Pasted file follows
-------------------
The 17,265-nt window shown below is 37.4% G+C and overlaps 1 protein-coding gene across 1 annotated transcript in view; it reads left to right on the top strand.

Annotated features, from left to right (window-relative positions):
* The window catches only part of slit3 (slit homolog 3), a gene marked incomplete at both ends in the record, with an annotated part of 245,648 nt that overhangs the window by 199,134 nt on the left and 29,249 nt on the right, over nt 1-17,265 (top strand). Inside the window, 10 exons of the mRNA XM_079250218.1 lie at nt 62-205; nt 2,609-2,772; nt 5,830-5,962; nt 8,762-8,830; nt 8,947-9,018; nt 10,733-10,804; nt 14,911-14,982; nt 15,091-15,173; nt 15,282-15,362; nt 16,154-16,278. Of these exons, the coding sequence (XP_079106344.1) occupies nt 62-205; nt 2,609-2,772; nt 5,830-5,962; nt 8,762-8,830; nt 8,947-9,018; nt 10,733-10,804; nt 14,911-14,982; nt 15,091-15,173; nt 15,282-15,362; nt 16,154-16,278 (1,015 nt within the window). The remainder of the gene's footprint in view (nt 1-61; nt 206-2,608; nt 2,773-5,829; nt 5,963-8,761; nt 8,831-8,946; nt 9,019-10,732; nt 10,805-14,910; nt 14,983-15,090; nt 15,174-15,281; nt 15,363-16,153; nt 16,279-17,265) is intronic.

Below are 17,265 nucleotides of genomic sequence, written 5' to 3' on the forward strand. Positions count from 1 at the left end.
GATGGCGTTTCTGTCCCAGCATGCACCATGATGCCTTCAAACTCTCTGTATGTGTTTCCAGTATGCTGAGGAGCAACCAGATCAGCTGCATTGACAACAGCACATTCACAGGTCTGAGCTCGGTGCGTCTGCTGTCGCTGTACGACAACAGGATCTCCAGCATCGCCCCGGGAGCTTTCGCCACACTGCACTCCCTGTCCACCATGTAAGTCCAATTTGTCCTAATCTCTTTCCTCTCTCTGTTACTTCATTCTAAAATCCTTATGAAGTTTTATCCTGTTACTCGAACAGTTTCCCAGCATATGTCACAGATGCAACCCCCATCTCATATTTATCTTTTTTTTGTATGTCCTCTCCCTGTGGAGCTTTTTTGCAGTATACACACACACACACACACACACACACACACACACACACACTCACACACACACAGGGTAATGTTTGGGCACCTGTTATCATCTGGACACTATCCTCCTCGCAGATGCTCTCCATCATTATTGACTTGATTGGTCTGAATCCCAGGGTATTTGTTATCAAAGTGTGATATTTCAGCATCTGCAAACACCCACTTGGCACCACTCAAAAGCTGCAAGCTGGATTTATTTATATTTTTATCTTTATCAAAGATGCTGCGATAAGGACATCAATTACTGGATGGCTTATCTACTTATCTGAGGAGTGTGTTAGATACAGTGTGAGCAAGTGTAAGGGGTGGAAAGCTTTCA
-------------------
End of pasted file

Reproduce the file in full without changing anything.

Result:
The 17,265-nt window shown below is 37.4% G+C and overlaps 1 protein-coding gene across 1 annotated transcript in view; it reads left to right on the top strand.

Annotated features, from left to right (window-relative positions):
* The window catches only part of slit3 (slit homolog 3), a gene marked incomplete at both ends in the record, with an annotated part of 245,648 nt that overhangs the window by 199,134 nt on the left and 29,249 nt on the right, over nt 1-17,265 (top strand). Inside the window, 10 exons of the mRNA XM_079250218.1 lie at nt 62-205; nt 2,609-2,772; nt 5,830-5,962; nt 8,762-8,830; nt 8,947-9,018; nt 10,733-10,804; nt 14,911-14,982; nt 15,091-15,173; nt 15,282-15,362; nt 16,154-16,278. Of these exons, the coding sequence (XP_079106344.1) occupies nt 62-205; nt 2,609-2,772; nt 5,830-5,962; nt 8,762-8,830; nt 8,947-9,018; nt 10,733-10,804; nt 14,911-14,982; nt 15,091-15,173; nt 15,282-15,362; nt 16,154-16,278 (1,015 nt within the window). The remainder of the gene's footprint in view (nt 1-61; nt 206-2,608; nt 2,773-5,829; nt 5,963-8,761; nt 8,831-8,946; nt 9,019-10,732; nt 10,805-14,910; nt 14,983-15,090; nt 15,174-15,281; nt 15,363-16,153; nt 16,279-17,265) is intronic.

Below are 17,265 nucleotides of genomic sequence, written 5' to 3' on the forward strand. Positions count from 1 at the left end.
GATGGCGTTTCTGTCCCAGCATGCACCATGATGCCTTCAAACTCTCTGTATGTGTTTCCAGTATGCTGAGGAGCAACCAGATCAGCTGCATTGACAACAGCACATTCACAGGTCTGAGCTCGGTGCGTCTGCTGTCGCTGTACGACAACAGGATCTCCAGCATCGCCCCGGGAGCTTTCGCCACACTGCACTCCCTGTCCACCATGTAAGTCCAATTTGTCCTAATCTCTTTCCTCTCTCTGTTACTTCATTCTAAAATCCTTATGAAGTTTTATCCTGTTACTCGAACAGTTTCCCAGCATATGTCACAGATGCAACCCCCATCTCATATTTATCTTTTTTTTGTATGTCCTCTCCCTGTGGAGCTTTTTTGCAGTATACACACACACACACACACACACACACACACACACACACACTCACACACACACAGGGTAATGTTTGGGCACCTGTTATCATCTGGACACTATCCTCCTCGCAGATGCTCTCCATCATTATTGACTTGATTGGTCTGAATCCCAGGGTATTTGTTATCAAAGTGTGATATTTCAGCATCTGCAAACACCCACTTGGCACCACTCAAAAGCTGCAAGCTGGATTTATTTATATTTTTATCTTTATCAAAGATGCTGCGATAAGGACATCAATTACTGGATGGCTTATCTACTTATCTGAGGAGTGTGTTAGATACAGTGTGAGCAAGTGTAAGGGGTGGAAAGCTTTCA